Mike: Ha! He uses passive language. “I saw the container had been left open.” Well who do you think did that Wesley?
Me: Yeah, he’s definitely trying to shirk a little of the responsibility, at least mentally.
Wesley apparently created programming that allows the nanites to evolve and work together and, several thousands of generations later (because they rapidly figure out how to self-replicate), they have become a self-aware group intelligence (can we talk about why this University of Phoenix style Starfleet class has him doing such advanced and dangerous stuff?). Wes tells Mom, and she informs the officers (I am amused at how people seem to doubt Dr. Crusher’s explanation as being accurate until Wesley says, “It’s true.” I mean, she’s just a medical doctor, so what does she know?), but Stubbs just wants to fry them all and move on with his experiment.
Which he does. He struts over to one particular colony and simply shoots them with gamma radiation. This is a massacre, and the nanites – who have pretty much penetrated every aspect of the ship’s systems – strike back. Stubbs is confined to his quarters where Troi visits him and reminds everyone that his life is his work, he values this experiment over his own life and whatnot. Stubbs asks her to stop peeling back his layers, because there is just nothing underneath (so, he’s kind of like an onion emotionally – once you remove the layers, there is simply nothing left). He makes a half-hearted move on Troi which she rebuffs. Shortly thereafter, the nanites spectacularly zap him in an understandable act of retaliation.
No date. Experiment in jeopardy. Almost killed. Stubbs is having a bad day.
Once the crew gets a real handle on what’s going on, Picard asks Data to find a way to communicate with the nanites (which, I mean, isn’t that kind of racist?), and Data ultimately offers his own body as a vehicle for the nanites to more fully communicate with the crew. This is a spectacularly dangerous idea, but everyone except Worf is pretty cool with it. Long story short, there were misunderstandings on both sides (attempted genocide = misunderstanding), and the nanites are willing to agree to the truce once offered.
So, in the end, the Egg is launched with moments to spare, Stubbs gets exactly what he wants, the nanites are given a planet for themselves, Data is fine, the ship is OK, and no one gets in any trouble. We close with Dr. Crusher chatting with Guinan about Wesley when they see him enter with a young woman. As Dr. Crusher begin to interrogate Guinan for details on this new girl, happy music comes in (are those pan flutes?), and we all have a chuckle.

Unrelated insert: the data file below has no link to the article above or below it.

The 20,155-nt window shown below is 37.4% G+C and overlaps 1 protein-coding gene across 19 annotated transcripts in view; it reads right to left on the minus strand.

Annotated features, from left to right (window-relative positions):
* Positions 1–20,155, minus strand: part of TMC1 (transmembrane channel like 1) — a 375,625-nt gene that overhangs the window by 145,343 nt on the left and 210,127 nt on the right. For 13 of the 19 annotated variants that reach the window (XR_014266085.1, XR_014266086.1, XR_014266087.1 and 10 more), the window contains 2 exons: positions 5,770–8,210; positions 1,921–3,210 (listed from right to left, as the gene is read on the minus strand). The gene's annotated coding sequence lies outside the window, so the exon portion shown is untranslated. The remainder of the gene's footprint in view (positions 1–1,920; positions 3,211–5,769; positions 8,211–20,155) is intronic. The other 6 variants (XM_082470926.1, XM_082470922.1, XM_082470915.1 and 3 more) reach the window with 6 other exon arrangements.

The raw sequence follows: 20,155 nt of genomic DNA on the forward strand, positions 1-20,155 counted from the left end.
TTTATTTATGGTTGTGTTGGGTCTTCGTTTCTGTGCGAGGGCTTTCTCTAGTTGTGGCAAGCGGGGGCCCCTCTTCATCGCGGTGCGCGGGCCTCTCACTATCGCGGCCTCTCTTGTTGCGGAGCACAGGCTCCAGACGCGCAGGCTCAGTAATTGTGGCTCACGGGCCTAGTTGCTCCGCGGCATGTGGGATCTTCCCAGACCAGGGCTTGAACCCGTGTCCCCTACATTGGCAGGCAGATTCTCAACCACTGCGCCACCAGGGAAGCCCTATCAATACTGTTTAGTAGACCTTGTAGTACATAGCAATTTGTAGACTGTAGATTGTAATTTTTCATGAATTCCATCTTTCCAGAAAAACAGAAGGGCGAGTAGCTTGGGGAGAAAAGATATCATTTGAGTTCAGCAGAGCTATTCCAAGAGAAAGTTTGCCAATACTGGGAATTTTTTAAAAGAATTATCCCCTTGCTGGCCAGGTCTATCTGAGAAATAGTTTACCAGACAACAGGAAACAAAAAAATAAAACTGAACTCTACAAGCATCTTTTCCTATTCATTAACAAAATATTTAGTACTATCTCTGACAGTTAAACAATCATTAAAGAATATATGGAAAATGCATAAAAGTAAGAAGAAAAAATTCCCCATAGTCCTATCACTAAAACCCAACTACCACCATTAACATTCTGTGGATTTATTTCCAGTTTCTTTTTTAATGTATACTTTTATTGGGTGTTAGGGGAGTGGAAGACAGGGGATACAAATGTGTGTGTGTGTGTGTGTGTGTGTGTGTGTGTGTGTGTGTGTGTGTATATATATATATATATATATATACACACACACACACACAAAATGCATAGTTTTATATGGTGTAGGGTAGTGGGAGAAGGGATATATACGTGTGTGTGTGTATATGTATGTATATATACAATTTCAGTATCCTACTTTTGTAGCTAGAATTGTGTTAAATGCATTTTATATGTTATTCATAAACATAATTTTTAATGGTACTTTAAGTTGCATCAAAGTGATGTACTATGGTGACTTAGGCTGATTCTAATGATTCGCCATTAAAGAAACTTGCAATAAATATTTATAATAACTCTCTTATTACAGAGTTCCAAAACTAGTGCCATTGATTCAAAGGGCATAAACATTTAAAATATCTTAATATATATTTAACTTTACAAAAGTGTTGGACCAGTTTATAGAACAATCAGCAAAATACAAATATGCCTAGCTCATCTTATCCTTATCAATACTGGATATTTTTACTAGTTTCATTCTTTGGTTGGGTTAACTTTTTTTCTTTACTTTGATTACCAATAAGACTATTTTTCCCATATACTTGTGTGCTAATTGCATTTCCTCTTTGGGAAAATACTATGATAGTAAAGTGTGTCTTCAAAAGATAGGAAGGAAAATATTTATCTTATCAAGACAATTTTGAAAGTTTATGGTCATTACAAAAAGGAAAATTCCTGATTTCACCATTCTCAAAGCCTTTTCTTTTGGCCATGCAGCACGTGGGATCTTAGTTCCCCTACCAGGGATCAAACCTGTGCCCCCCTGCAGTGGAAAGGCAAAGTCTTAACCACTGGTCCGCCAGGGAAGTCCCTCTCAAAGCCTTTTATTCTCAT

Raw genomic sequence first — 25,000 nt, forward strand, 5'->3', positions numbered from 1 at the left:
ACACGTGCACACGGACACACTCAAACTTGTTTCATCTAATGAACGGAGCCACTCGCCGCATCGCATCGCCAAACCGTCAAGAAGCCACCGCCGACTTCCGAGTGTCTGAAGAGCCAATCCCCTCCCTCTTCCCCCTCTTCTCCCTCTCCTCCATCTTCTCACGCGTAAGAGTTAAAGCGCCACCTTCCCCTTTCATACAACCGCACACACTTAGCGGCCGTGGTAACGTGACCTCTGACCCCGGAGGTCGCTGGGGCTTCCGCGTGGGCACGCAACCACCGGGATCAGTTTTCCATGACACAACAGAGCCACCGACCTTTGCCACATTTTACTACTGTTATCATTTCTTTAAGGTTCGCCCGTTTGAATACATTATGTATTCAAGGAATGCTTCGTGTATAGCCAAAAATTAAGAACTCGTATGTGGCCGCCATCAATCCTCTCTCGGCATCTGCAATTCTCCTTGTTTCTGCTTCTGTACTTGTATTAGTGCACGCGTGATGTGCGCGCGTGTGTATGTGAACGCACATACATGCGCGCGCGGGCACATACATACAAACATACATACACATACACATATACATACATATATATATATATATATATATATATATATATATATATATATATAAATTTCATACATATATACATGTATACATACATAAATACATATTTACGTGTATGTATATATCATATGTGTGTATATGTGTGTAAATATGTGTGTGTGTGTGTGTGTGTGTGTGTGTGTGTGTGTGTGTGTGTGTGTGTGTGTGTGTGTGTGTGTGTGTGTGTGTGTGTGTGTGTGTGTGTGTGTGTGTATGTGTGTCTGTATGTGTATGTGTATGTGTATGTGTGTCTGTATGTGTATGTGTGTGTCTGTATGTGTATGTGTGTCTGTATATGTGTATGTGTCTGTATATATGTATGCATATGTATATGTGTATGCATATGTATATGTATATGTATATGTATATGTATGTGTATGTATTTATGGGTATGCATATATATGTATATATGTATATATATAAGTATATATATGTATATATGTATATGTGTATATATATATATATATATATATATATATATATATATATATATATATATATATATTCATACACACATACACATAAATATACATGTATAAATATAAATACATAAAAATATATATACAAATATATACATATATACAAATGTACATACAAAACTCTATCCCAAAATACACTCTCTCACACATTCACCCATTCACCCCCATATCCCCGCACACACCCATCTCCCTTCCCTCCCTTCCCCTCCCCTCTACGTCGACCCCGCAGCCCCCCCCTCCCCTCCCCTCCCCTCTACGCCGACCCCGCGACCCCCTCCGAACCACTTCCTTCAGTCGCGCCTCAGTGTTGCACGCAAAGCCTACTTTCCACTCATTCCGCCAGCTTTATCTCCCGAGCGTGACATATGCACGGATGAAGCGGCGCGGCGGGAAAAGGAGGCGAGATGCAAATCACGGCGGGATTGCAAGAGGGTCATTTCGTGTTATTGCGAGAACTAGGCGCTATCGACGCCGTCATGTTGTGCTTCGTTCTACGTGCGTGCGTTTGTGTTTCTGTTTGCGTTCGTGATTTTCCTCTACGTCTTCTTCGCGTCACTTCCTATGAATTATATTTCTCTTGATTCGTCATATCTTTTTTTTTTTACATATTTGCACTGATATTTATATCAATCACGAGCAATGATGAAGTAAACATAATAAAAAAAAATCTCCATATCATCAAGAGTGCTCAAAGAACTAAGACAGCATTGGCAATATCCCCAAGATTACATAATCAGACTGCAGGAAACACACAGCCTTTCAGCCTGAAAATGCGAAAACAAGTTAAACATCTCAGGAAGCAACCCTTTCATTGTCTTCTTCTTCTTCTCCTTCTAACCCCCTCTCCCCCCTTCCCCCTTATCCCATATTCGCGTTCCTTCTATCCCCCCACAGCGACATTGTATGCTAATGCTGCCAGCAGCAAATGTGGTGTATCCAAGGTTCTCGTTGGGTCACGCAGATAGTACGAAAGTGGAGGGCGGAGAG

At the end of the day, I enjoyed rewatching this episode for the character moments. Seeing Dr. Crusher back in her scenes with Picard and Wesley was fantastic. Additionally, Jenkins was absolutely chewing the scenery as Stubbs and I loved it. Here, the A and the B plot do weave together easily enough (in other episodes, they can feel as though they were attached with a rivet gun), but I feel like we end up making some major sacrifices to serve the story – and I am not a fan of putting story before the characters.
For example, we all see that Wesley is on the path to become just like Stubbs. Wesley does loosen up a bit at the end, but there is no indication that he has actually learned any lessons from Stubbs, or that he is any better for it. That would have been a great moment to explore.
Also, hello, Wesley created a new race of life forms! They are given a planet to inhabit and make their own. How is everyone so blasé about this? Are they cooking up new races and species every couple of weeks? Is this all just par for the course? Come on guys, good or bad, shouldn’t this be discussed a little bit?
So worth a watch? Sure, but Evolution still leaves a little bit to be desired. Onward and upward!